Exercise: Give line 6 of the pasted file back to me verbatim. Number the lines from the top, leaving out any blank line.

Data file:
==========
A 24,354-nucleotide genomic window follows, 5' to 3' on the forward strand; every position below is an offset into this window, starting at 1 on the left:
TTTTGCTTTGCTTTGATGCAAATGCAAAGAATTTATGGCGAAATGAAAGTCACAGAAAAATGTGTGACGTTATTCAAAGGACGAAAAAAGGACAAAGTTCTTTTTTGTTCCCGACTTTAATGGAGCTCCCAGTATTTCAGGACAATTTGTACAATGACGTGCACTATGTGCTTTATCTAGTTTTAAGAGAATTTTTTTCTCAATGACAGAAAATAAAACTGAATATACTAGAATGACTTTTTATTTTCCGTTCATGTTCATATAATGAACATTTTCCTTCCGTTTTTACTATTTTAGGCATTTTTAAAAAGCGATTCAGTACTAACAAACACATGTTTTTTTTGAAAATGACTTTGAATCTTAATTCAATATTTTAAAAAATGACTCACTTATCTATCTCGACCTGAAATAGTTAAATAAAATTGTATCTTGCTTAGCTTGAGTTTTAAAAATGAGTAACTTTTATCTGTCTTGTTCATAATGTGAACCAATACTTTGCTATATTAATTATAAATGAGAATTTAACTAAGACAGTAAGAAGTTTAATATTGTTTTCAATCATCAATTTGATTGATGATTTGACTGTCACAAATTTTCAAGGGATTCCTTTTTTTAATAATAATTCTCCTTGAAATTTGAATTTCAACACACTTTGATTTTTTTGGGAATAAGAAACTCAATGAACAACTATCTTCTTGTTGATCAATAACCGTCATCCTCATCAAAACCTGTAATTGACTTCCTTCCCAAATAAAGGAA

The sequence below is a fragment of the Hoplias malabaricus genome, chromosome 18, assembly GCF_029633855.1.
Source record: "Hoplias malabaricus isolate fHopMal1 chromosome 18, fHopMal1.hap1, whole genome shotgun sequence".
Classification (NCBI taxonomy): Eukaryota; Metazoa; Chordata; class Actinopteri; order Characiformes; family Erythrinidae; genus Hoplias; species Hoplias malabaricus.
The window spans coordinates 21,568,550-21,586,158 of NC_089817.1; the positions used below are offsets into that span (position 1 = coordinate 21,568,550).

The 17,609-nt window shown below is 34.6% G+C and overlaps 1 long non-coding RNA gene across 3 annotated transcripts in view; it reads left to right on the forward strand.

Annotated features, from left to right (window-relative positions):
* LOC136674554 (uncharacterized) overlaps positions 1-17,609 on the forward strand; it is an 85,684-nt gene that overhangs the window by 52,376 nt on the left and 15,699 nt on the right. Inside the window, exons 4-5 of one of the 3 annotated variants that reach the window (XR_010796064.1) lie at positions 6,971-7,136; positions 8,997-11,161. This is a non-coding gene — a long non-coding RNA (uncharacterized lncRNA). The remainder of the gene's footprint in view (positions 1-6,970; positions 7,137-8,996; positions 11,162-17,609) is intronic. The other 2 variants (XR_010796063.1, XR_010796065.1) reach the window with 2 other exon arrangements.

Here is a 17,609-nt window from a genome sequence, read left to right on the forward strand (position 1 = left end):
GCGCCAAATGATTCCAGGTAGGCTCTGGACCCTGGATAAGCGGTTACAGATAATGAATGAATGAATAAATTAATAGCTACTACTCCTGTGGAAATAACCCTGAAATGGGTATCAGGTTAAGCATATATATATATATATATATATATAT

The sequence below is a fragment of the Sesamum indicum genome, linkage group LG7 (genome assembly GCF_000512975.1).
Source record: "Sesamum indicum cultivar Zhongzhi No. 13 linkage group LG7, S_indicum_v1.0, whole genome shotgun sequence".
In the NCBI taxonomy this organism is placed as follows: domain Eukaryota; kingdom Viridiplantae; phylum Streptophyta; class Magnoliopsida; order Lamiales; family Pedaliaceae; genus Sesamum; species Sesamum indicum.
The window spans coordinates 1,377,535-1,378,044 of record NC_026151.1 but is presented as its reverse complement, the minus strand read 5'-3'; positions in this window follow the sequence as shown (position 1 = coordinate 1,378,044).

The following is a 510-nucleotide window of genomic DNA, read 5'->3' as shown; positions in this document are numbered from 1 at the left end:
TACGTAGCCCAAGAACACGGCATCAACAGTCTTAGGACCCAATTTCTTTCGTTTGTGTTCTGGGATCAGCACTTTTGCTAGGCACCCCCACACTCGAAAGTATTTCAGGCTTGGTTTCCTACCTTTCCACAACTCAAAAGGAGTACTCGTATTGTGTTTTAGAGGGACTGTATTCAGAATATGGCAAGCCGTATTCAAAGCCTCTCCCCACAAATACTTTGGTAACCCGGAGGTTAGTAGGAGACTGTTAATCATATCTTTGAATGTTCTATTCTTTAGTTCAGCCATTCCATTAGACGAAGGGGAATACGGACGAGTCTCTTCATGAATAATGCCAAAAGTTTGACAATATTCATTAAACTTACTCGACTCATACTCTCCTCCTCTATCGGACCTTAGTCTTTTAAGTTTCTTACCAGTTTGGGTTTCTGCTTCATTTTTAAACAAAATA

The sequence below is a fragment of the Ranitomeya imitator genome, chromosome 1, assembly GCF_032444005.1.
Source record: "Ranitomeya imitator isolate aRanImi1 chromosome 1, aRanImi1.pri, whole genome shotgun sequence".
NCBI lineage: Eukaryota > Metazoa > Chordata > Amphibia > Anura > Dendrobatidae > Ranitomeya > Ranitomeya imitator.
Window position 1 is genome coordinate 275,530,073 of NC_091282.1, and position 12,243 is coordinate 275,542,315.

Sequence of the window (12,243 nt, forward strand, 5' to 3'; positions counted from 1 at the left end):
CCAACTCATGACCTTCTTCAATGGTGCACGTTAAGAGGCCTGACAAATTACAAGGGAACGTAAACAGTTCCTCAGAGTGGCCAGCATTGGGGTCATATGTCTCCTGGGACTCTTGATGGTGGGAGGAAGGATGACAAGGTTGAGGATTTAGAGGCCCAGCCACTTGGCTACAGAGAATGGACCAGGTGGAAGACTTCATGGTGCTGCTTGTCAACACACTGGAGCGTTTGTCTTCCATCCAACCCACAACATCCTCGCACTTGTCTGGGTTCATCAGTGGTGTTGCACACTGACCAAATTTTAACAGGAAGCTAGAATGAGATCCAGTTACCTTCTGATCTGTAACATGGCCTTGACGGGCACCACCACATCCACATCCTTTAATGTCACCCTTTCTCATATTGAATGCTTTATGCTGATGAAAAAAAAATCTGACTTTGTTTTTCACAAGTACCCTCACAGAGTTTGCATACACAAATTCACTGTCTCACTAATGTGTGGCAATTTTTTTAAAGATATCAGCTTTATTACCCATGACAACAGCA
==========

The window spans coordinates 21,568,550-21,586,158 of NC_089817.1; the positions used below are offsets into that span (position 1 = coordinate 21,568,550).